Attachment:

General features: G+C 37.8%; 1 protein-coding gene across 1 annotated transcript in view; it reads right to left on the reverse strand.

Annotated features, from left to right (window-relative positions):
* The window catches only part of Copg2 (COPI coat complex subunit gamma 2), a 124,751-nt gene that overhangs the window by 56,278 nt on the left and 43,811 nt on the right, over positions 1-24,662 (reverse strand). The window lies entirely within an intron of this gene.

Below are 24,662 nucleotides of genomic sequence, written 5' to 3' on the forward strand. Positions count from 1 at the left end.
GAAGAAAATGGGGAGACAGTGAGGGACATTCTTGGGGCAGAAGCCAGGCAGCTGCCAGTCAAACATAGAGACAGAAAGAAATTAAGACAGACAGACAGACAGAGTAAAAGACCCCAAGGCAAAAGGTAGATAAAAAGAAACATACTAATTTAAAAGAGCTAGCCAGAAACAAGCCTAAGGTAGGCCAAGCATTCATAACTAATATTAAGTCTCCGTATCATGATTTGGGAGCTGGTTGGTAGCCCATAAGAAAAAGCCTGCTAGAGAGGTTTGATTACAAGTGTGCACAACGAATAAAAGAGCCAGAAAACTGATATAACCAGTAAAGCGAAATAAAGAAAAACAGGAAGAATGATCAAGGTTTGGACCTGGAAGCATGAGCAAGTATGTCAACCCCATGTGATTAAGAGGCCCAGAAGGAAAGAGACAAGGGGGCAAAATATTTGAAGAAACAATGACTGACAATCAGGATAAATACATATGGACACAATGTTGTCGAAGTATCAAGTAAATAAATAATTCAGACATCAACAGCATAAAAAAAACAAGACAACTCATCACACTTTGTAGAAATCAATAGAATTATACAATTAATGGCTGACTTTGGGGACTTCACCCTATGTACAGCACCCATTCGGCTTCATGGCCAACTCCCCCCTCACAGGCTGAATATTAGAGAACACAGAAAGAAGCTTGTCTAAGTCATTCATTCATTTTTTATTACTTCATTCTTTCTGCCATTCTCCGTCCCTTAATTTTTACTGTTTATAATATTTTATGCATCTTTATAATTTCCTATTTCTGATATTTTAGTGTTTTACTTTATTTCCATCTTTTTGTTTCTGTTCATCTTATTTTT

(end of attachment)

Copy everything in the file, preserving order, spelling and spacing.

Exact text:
General features: G+C 37.8%; 1 protein-coding gene across 1 annotated transcript in view; it reads right to left on the reverse strand.

Annotated features, from left to right (window-relative positions):
* The window catches only part of Copg2 (COPI coat complex subunit gamma 2), a 124,751-nt gene that overhangs the window by 56,278 nt on the left and 43,811 nt on the right, over positions 1-24,662 (reverse strand). The window lies entirely within an intron of this gene.

Below are 24,662 nucleotides of genomic sequence, written 5' to 3' on the forward strand. Positions count from 1 at the left end.
GAAGAAAATGGGGAGACAGTGAGGGACATTCTTGGGGCAGAAGCCAGGCAGCTGCCAGTCAAACATAGAGACAGAAAGAAATTAAGACAGACAGACAGACAGAGTAAAAGACCCCAAGGCAAAAGGTAGATAAAAAGAAACATACTAATTTAAAAGAGCTAGCCAGAAACAAGCCTAAGGTAGGCCAAGCATTCATAACTAATATTAAGTCTCCGTATCATGATTTGGGAGCTGGTTGGTAGCCCATAAGAAAAAGCCTGCTAGAGAGGTTTGATTACAAGTGTGCACAACGAATAAAAGAGCCAGAAAACTGATATAACCAGTAAAGCGAAATAAAGAAAAACAGGAAGAATGATCAAGGTTTGGACCTGGAAGCATGAGCAAGTATGTCAACCCCATGTGATTAAGAGGCCCAGAAGGAAAGAGACAAGGGGGCAAAATATTTGAAGAAACAATGACTGACAATCAGGATAAATACATATGGACACAATGTTGTCGAAGTATCAAGTAAATAAATAATTCAGACATCAACAGCATAAAAAAAACAAGACAACTCATCACACTTTGTAGAAATCAATAGAATTATACAATTAATGGCTGACTTTGGGGACTTCACCCTATGTACAGCACCCATTCGGCTTCATGGCCAACTCCCCCCTCACAGGCTGAATATTAGAGAACACAGAAAGAAGCTTGTCTAAGTCATTCATTCATTTTTTATTACTTCATTCTTTCTGCCATTCTCCGTCCCTTAATTTTTACTGTTTATAATATTTTATGCATCTTTATAATTTCCTATTTCTGATATTTTAGTGTTTTACTTTATTTCCATCTTTTTGTTTCTGTTCATCTTATTTTT